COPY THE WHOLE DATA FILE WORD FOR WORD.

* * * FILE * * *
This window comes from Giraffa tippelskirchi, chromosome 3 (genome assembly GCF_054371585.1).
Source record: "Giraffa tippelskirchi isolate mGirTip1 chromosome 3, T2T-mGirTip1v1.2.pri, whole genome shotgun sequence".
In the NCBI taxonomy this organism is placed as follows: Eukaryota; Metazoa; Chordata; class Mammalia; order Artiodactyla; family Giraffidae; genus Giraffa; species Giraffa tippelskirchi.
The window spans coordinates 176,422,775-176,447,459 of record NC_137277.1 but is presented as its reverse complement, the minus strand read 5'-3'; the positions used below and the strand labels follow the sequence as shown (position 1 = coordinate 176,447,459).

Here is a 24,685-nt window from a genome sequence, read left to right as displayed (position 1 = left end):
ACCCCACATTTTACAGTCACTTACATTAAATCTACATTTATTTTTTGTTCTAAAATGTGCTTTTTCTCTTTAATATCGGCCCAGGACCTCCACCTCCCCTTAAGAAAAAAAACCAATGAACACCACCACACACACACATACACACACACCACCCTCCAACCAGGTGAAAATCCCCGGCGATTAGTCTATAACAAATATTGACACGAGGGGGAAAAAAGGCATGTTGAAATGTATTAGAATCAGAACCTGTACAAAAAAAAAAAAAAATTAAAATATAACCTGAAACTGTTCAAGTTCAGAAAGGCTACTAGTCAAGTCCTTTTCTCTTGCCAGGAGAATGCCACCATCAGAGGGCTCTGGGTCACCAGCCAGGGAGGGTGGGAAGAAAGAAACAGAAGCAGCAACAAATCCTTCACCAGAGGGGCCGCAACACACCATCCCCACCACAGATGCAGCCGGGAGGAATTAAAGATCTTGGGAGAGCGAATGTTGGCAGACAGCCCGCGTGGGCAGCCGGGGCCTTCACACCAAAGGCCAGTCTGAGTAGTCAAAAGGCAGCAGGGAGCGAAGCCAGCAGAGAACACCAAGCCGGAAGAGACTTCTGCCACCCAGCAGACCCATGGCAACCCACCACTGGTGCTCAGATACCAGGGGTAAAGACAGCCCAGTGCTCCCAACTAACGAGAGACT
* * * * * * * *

This window comes from Giraffa tippelskirchi, chromosome 3 (genome assembly GCF_054371585.1).
Source record: "Giraffa tippelskirchi isolate mGirTip1 chromosome 3, T2T-mGirTip1v1.2.pri, whole genome shotgun sequence".
In the NCBI taxonomy this organism is placed as follows: Eukaryota; Metazoa; Chordata; class Mammalia; order Artiodactyla; family Giraffidae; genus Giraffa; species Giraffa tippelskirchi.
The window spans coordinates 176,422,775-176,447,459 of record NC_137277.1 but is presented as its reverse complement, the minus strand read 5'-3'; the positions used below and the strand labels follow the sequence as shown (position 1 = coordinate 176,447,459).

Here is a 24,685-nt window from a genome sequence, read left to right as displayed (position 1 = left end):
ACCCCACATTTTACAGTCACTTACATTAAATCTACATTTATTTTTTGTTCTAAAATGTGCTTTTTCTCTTTAATATCGGCCCAGGACCTCCACCTCCCCTTAAGAAAAAAAACCAATGAACACCACCACACACACACATACACACACACCACCCTCCAACCAGGTGAAAATCCCCGGCGATTAGTCTATAACAAATATTGACACGAGGGGGAAAAAAGGCATGTTGAAATGTATTAGAATCAGAACCTGTACAAAAAAAAAAAAAAATTAAAATATAACCTGAAACTGTTCAAGTTCAGAAAGGCTACTAGTCAAGTCCTTTTCTCTTGCCAGGAGAATGCCACCATCAGAGGGCTCTGGGTCACCAGCCAGGGAGGGTGGGAAGAAAGAAACAGAAGCAGCAACAAATCCTTCACCAGAGGGGCCGCAACACACCATCCCCACCACAGATGCAGCCGGGAGGAATTAAAGATCTTGGGAGAGCGAATGTTGGCAGACAGCCCGCGTGGGCAGCCGGGGCCTTCACACCAAAGGCCAGTCTGAGTAGTCAAAAGGCAGCAGGGAGCGAAGCCAGCAGAGAACACCAAGCCGGAAGAGACTTCTGCCACCCAGCAGACCCATGGCAACCCACCACTGGTGCTCAGATACCAGGGGTAAAGACAGCCCAGTGCTCCCAACTAACGAGAGACT